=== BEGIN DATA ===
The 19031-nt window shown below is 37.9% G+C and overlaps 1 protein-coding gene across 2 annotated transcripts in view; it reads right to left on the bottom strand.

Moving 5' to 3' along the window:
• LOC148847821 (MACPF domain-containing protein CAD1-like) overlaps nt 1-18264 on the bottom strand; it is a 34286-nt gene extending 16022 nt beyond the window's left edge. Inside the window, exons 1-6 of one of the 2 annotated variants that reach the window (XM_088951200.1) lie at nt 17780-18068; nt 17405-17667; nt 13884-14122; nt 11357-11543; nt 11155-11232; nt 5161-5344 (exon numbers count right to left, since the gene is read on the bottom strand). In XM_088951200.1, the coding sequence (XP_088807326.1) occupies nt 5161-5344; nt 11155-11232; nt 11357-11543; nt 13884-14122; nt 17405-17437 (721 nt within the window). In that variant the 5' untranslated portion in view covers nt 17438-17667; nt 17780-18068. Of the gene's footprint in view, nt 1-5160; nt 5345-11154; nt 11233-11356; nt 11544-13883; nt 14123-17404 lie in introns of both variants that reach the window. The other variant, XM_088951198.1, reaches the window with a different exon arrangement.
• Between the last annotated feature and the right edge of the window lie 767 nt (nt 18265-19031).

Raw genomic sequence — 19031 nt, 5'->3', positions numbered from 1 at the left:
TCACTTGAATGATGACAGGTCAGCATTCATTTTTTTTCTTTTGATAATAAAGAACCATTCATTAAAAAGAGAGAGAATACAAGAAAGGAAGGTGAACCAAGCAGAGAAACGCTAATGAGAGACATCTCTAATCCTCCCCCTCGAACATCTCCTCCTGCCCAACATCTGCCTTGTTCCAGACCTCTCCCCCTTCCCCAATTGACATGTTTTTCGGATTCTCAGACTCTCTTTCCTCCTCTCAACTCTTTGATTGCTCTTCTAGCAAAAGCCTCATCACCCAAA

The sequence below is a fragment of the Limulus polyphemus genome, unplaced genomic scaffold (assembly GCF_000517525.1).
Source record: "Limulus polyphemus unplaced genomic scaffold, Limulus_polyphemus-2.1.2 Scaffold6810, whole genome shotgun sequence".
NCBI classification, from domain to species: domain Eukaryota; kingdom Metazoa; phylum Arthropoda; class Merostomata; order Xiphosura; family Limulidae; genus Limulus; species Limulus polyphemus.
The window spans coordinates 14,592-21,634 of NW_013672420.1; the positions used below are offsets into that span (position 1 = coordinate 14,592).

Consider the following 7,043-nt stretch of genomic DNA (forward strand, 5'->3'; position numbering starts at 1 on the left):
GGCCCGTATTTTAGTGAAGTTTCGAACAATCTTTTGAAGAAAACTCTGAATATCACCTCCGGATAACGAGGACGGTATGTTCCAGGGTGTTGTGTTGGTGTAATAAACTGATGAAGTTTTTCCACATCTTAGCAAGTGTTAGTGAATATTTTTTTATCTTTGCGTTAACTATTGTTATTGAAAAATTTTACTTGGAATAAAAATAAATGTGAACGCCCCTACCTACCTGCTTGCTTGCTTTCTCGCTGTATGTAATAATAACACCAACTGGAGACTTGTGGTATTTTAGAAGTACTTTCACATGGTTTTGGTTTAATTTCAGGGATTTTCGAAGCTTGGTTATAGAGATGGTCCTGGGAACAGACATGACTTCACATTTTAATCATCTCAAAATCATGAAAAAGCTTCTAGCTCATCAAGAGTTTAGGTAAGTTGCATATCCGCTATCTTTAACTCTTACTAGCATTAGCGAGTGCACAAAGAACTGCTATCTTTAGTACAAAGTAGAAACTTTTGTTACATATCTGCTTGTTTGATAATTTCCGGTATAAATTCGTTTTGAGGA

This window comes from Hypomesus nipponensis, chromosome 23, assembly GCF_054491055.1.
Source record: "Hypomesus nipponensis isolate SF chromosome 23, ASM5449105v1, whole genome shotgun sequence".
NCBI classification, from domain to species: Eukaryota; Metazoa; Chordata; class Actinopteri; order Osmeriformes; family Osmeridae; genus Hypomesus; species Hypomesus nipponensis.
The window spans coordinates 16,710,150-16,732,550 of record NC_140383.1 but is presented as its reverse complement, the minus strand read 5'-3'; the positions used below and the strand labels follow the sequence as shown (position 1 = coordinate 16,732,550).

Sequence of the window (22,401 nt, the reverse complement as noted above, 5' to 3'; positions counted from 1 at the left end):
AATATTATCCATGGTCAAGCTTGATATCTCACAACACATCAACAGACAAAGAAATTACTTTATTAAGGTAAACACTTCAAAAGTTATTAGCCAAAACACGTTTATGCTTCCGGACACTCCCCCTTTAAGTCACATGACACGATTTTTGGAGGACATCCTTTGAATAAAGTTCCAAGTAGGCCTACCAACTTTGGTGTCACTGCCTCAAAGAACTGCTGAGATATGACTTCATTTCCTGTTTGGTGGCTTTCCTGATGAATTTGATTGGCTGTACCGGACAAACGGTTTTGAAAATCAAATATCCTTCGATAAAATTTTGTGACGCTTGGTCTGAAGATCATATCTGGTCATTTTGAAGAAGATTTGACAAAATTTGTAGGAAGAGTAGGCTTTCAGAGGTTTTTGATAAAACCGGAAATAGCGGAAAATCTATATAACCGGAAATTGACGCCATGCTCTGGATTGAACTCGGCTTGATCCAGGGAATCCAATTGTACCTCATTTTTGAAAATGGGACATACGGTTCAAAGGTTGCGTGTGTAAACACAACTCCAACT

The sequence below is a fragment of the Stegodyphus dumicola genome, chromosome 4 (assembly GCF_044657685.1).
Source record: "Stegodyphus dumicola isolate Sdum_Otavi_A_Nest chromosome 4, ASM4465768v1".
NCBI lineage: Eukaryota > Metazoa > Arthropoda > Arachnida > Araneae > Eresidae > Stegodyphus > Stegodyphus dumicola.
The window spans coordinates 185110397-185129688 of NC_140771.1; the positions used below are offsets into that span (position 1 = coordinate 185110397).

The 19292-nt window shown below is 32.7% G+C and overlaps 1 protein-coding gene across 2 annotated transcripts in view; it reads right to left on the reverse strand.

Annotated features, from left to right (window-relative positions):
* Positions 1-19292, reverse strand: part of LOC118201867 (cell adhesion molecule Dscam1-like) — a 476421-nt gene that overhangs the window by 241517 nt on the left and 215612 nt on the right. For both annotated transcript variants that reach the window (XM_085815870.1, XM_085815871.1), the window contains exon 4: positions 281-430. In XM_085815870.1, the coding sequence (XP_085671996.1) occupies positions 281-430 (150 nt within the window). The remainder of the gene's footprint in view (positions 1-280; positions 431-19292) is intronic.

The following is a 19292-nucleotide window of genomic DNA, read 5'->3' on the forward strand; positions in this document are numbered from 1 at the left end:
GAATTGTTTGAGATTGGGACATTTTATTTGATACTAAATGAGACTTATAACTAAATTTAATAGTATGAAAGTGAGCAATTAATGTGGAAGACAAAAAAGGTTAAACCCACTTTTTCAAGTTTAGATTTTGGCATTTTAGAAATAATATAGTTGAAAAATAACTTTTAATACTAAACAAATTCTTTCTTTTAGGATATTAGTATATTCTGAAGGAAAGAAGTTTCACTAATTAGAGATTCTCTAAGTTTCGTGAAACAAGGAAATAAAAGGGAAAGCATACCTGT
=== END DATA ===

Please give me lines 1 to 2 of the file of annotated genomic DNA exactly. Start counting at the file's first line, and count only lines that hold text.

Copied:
The 19031-nt window shown below is 37.9% G+C and overlaps 1 protein-coding gene across 2 annotated transcripts in view; it reads right to left on the bottom strand.

Moving 5' to 3' along the window: